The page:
Given everything that happened, it’s almost hard to believe that it the entire thing took place in the confines of a single season. It can almost be divided into three, starting with the unprecedented level of depth and skill they had at the start, their difficulty finding enough healthy bodies in the second half and then finally getting to something resembling normalcy just in time for the playoffs.
In the grand scheme of things, there seemed to be a sense of pride in what they accomplished as a team and as individuals. Still, there was no getting around the disappointment of how it ended – a first-round loss to Oklahoma City in which the Checkers lost two consecutive home games when they had a chance to move on to the next round.
“We definitely came up short knowing how much skill is in this locker room and how far we could have gone,” said center Sean Dolan. “It was definitely a feeling of knowing we didn’t get as far as we should have.”
“For me, this was a good group of guys that really liked coming to rink together and were excited about the playoffs,” said coach Jeff Daniels. “There was a lot of disappointment because we really felt we could make a run.”
There were a handful of potential turning points in the postseason, starting with Game 2 in which the Checkers took a 2-0 lead in the first period, giving them a chance to sweep both road games of the best-of-five series. They then allowed the Barons to score five unanswered goals, which Brett Sutter referred to as “the backbreaker.”
Still, things seemed to be going just fine when the Checkers romped to a 6-1 victory in Game 3, putting the Barons and goalie Yann Danis on the brink of elimination. However, their goal total in that single game would double what they were able to muster in the final two games, including their 51-shot total in Game 5.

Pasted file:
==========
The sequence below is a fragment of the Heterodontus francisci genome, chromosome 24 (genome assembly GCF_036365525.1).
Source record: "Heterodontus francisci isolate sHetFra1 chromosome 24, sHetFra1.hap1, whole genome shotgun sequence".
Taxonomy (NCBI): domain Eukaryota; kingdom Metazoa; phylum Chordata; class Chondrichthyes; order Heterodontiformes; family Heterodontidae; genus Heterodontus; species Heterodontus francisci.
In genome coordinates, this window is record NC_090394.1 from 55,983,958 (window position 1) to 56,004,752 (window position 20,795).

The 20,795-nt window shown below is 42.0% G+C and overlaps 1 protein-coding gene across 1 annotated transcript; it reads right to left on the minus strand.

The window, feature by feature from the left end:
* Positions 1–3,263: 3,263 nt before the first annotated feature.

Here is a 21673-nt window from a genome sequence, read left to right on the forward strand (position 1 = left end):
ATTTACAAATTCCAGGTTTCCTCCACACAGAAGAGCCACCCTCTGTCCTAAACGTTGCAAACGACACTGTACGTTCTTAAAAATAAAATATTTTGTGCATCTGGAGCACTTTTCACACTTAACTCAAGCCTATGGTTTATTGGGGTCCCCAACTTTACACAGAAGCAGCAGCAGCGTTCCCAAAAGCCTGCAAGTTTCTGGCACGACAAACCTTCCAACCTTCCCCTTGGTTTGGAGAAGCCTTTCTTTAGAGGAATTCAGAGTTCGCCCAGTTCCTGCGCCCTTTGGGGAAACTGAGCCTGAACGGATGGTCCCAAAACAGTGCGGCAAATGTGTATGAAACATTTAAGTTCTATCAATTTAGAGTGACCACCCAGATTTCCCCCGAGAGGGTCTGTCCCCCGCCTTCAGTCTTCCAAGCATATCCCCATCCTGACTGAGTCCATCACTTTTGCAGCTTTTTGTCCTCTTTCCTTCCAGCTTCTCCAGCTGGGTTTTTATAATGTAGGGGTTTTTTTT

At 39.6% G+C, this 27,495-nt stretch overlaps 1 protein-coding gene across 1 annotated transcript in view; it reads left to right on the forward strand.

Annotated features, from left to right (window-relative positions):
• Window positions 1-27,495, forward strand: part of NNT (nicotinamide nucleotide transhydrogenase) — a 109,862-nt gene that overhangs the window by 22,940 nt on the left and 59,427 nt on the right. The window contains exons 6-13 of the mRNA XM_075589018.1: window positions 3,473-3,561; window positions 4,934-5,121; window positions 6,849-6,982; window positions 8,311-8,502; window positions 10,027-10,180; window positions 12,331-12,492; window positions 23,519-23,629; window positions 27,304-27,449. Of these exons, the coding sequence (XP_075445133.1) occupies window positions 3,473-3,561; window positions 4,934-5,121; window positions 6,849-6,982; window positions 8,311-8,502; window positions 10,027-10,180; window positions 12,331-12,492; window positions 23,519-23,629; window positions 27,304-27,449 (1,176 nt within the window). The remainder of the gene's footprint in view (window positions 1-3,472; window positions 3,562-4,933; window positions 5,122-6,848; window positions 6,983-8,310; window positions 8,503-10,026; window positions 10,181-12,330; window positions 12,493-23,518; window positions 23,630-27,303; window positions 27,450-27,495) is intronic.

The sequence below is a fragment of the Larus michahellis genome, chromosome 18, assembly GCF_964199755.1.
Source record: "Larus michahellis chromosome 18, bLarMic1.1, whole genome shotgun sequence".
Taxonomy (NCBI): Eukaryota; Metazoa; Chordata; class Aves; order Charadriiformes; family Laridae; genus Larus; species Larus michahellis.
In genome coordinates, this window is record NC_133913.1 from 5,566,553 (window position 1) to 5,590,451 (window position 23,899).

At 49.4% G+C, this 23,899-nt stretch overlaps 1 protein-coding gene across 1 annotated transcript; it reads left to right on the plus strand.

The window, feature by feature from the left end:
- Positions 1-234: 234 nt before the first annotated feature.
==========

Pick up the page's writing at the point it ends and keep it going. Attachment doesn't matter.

“I made a joke that we wasted all the goals that night, and we probably did in some sense,” said Chris Terry.
It was mostly downhill from there, with the Barons out-scoring the Checkers 14-3 in the final two games. Charlotte’s fate was sealed when the Barons broke open a tie game with three goals in the second period of Game 5.
“At 2-2 going into the second, I felt great and thought there was no way we were going to lose,” said Terry. “The third goal happened then the fourth goal happened and we just couldn’t stop the bleeding.”
Regardless of where they felt things turned, any momentum swings, and there were many, became magnified in a short series.
“A five-game series is a bit of a scam after you work that hard all year,” said Riley Nash.
While they hoped for a longer run, the season certainly produced its share of memories. At the start, the Checkers, bolstered by talent they would later lose to the NHL, were one of the league’s dominant teams thanks to a high-powered offense, a good mixture of depth on defense and two standout goaltenders.
“It was definitely one of the best teams I’ve ever played on,” said Tim Wallace, having just completed his seventh professional season.
When the lockout ended, the Checkers had plans and were prepared to make adjustments. No amount of planning could help cope with the subsequent injury crisis in March that saw the team made up of almost entirely of fresh faces from the ECHL.
Already without a pair of former All-Stars in Marc-Andre Gragnani and Jerome Samson for most of the second half, things really came to a head when the team lost three players – Michal Jordan, Luke Pither and Justin Shugg – in the first period of a game against Houston on March 10. Three days later, rookie Danny Biega, brought in fresh from college and thrown directly into the lineup to fill the gap, suffered a concussion in one of his first shifts as a professional. Brendon Nash, who was supposed to be a steadying veteran presence on the blue line to help replace Jordan and Gragnani, lasted one game after arriving in a loan deal in April.